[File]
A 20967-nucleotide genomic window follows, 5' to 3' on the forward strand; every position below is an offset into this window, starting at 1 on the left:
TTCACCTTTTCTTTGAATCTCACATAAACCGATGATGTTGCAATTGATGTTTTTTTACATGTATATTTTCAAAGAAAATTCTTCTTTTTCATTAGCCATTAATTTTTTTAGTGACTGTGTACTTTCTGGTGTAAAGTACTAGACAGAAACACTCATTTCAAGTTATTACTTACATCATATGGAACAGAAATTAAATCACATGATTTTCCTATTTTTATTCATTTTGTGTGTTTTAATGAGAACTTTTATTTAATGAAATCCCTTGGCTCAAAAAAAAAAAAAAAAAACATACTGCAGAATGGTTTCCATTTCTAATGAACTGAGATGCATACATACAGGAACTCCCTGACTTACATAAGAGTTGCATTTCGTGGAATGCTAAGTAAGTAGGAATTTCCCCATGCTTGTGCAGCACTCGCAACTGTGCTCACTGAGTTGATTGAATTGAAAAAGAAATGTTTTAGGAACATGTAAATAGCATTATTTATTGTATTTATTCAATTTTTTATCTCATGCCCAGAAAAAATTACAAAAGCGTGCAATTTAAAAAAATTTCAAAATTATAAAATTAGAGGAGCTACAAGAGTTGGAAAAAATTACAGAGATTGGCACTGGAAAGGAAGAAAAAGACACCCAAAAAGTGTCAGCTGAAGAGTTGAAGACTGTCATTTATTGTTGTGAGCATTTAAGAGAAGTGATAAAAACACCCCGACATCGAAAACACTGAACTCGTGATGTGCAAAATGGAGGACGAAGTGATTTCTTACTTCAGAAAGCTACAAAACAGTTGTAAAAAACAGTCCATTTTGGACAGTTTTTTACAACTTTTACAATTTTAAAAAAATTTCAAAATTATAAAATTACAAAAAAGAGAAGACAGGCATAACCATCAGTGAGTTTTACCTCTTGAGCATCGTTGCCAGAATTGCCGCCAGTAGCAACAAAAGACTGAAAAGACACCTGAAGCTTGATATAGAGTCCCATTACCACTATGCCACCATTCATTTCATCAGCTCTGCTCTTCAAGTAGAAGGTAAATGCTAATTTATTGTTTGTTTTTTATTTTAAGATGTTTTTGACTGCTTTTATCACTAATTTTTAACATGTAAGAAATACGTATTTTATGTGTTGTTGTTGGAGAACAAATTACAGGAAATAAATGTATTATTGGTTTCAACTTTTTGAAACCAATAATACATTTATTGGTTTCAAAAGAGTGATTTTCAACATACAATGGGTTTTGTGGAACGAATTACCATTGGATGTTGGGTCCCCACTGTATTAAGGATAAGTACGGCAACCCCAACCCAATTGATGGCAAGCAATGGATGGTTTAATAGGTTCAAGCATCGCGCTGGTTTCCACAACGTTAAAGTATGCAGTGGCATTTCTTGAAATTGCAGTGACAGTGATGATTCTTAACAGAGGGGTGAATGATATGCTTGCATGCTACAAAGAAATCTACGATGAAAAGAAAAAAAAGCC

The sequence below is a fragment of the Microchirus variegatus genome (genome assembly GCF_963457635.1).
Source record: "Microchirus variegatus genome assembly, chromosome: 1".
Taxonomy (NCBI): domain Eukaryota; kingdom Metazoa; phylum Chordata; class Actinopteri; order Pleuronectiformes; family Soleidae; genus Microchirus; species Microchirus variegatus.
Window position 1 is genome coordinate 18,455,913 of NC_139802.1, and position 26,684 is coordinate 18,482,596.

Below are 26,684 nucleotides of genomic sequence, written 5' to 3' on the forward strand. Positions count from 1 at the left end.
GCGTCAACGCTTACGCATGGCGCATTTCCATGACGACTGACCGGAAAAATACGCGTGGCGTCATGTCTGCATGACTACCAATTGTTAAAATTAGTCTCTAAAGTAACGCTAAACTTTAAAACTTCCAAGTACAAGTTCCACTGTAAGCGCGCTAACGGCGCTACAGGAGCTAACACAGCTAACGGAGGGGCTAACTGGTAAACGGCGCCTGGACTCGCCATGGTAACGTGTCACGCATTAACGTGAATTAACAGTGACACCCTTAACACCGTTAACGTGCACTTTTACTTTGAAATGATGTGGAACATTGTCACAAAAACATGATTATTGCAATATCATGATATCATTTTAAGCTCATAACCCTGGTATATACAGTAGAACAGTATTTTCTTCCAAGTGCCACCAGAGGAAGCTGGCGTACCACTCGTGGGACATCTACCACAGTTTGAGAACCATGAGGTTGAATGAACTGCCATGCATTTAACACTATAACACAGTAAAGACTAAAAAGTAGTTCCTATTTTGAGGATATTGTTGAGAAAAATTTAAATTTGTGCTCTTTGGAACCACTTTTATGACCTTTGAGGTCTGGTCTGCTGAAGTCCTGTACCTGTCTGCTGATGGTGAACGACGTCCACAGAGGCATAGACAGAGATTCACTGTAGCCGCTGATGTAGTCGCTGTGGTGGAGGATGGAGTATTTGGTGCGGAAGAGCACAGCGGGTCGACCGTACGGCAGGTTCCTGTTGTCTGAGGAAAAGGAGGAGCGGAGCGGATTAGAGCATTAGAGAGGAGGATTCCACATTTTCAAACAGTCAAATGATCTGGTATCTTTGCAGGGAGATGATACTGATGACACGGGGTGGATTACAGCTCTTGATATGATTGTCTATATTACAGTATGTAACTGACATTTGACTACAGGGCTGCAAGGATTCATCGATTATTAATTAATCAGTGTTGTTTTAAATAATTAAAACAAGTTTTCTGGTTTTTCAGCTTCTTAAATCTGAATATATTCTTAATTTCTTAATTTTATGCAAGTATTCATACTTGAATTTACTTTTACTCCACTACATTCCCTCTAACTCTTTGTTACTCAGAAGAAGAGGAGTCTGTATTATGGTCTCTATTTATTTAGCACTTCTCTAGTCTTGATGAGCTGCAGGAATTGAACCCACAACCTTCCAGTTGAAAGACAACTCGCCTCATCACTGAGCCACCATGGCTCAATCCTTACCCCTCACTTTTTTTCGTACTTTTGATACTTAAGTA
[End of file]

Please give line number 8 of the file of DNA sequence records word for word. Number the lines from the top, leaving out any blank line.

GCGTCAACGCTTACGCATGGCGCATTTCCATGACGACTGACCGGAAAAATACGCGTGGCGTCATGTCTGCATGACTACCAATTGTTAAAATTAGTCTCTAAAGTAACGCTAAACTTTAAAACTTCCAAGTACAAGTTCCACTGTAAGCGCGCTAACGGCGCTACAGGAGCTAACACAGCTAACGGAGGGGCTAACTGGTAAACGGCGCCTGGACTCGCCATGGTAACGTGTCACGCATTAACGTGAATTAACAGTGACACCCTTAACACCGTTAACGTGCACTTTTACTTTGAAATGATGTGGAACATTGTCACAAAAACATGATTATTGCAATATCATGATATCATTTTAAGCTCATAACCCTGGTATATACAGTAGAACAGTATTTTCTTCCAAGTGCCACCAGAGGAAGCTGGCGTACCACTCGTGGGACATCTACCACAGTTTGAGAACCATGAGGTTGAATGAACTGCCATGCATTTAACACTATAACACAGTAAAGACTAAAAAGTAGTTCCTATTTTGAGGATATTGTTGAGAAAAATTTAAATTTGTGCTCTTTGGAACCACTTTTATGACCTTTGAGGTCTGGTCTGCTGAAGTCCTGTACCTGTCTGCTGATGGTGAACGACGTCCACAGAGGCATAGACAGAGATTCACTGTAGCCGCTGATGTAGTCGCTGTGGTGGAGGATGGAGTATTTGGTGCGGAAGAGCACAGCGGGTCGACCGTACGGCAGGTTCCTGTTGTCTGAGGAAAAGGAGGAGCGGAGCGGATTAGAGCATTAGAGAGGAGGATTCCACATTTTCAAACAGTCAAATGATCTGGTATCTTTGCAGGGAGATGATACTGATGACACGGGGTGGATTACAGCTCTTGATATGATTGTCTATATTACAGTATGTAACTGACATTTGACTACAGGGCTGCAAGGATTCATCGATTATTAATTAATCAGTGTTGTTTTAAATAATTAAAACAAGTTTTCTGGTTTTTCAGCTTCTTAAATCTGAATATATTCTTAATTTCTTAATTTTATGCAAGTATTCATACTTGAATTTACTTTTACTCCACTACATTCCCTCTAACTCTTTGTTACTCAGAAGAAGAGGAGTCTGTATTATGGTCTCTATTTATTTAGCACTTCTCTAGTCTTGATGAGCTGCAGGAATTGAACCCACAACCTTCCAGTTGAAAGACAACTCGCCTCATCACTGAGCCACCATGGCTCAATCCTTACCCCTCACTTTTTTTCGTACTTTTGATACTTAAGTA